“On TV And Video” is a column exploring opportunities and challenges in programmatic TV and video.
Today’s column is written by Jayson Dubin, founder and CEO at Playwire.
Last year, viewers spent more time watching digital video than ever before. In 2011, adults spent an average of 21 minutes watching online video every day, and by 2015 that number had increased to one hour and 16 minutes.
As a result, the US digital video advertising market is on pace to nearly double by 2019. As one of the most high-impact ad units available, video drives higher CPM and incremental ad revenue. This is all good news for brands and content creators that have already implemented video.
Video also can bring other, perhaps unexpected, advantages for publishers. Video advertising, for example, is five times more engaging than banners ads.
Yet more than 70% of publishers still do not offer video content, costing them a huge stream of revenue. Between the benefits and lost revenue, publishers will not be able to grow their audience without a strategic video offering.
Video is high-impact and more immersive and engaging than text or static images. However, more importantly, digital video is inherently mobile – as are people. The time people spent on their mobile devices increased 117% in 2015 compared to 2014, and the latest estimates predict that video will account for 70% of all mobile traffic by 2021. Our mobile screens are also getting bigger and displaying at higher resolutions while data speeds are getting faster. Together, these factors are combining to create the most sophisticated mobile video experience to date.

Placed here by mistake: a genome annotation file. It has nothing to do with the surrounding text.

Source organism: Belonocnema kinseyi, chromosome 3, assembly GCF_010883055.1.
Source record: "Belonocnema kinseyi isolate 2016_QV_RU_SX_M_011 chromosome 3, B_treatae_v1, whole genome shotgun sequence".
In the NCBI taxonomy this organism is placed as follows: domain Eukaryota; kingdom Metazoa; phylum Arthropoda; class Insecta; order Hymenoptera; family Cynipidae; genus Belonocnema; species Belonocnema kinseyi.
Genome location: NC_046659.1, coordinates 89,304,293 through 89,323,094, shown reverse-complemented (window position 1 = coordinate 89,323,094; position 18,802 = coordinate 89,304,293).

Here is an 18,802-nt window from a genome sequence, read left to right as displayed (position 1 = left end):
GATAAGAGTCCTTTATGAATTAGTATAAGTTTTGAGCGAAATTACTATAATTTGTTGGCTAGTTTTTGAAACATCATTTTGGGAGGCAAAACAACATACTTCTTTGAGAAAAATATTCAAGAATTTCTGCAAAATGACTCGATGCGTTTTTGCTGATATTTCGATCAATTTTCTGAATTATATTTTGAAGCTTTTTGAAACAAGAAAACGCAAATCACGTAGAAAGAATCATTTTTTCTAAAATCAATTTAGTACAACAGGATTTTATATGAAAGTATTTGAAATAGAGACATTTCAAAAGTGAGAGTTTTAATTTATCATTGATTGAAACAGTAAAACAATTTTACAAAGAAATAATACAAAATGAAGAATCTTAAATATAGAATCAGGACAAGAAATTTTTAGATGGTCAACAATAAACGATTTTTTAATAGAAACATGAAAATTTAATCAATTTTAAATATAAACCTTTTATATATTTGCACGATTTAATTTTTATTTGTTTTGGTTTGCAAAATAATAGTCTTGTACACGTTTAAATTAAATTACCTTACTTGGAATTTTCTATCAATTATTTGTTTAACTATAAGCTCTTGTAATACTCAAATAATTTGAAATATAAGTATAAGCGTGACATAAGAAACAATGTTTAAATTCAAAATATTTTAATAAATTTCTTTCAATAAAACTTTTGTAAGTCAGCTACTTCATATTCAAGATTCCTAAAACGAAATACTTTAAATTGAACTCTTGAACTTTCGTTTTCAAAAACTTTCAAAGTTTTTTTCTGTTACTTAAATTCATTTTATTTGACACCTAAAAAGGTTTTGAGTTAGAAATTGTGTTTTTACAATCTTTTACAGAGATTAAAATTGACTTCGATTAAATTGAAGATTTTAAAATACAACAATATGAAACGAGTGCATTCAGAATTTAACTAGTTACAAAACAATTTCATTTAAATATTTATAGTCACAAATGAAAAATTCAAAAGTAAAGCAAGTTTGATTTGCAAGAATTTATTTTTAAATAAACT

As evidence, look no further than the big players, whether it’s an established publishing institution like The New York Times or Snapchat, the internet’s hottest startup. Both have implemented mobile video as an integral part of viewer experience. In adapting to the consumption preferences of users, time spent on site increases. In turn this deepens brand engagement and opens up new opportunities to sell premium advertising inventory.
Google’s latest search algorithm ranks video above text, providing a strategic advantage to publishers using video to accompany text. For example, when “Fuller House” was getting ready to make its Netflix debut, one publisher posted a video about the show alongside an article. Shortly thereafter, that video was ranking above Netflix in Google searches around “Fuller House” for a time. When every page visit counts toward potential ad dollars, search ranking can play a huge role in generating additional revenue for publishers, not to mention the higher CPMs generated by video.
Dynamic Brand Personality
Text is literally and figuratively one-dimensional when it comes to establishing and cultivating brand personality. Visuals certainly add another layer of engagement, but video has the ability to really bring a publisher’s site alive. The caveat here is that, for this purpose, video does not mean a montage of static images strung together using background audio.
The human element in creating video content is absolutely crucial in establishing a dynamic brand personality and a real connection with viewers. People have more options than ever before in where they choose to consume online content. Adding a human touch can make the difference in establishing a loyal following and sustained viewership.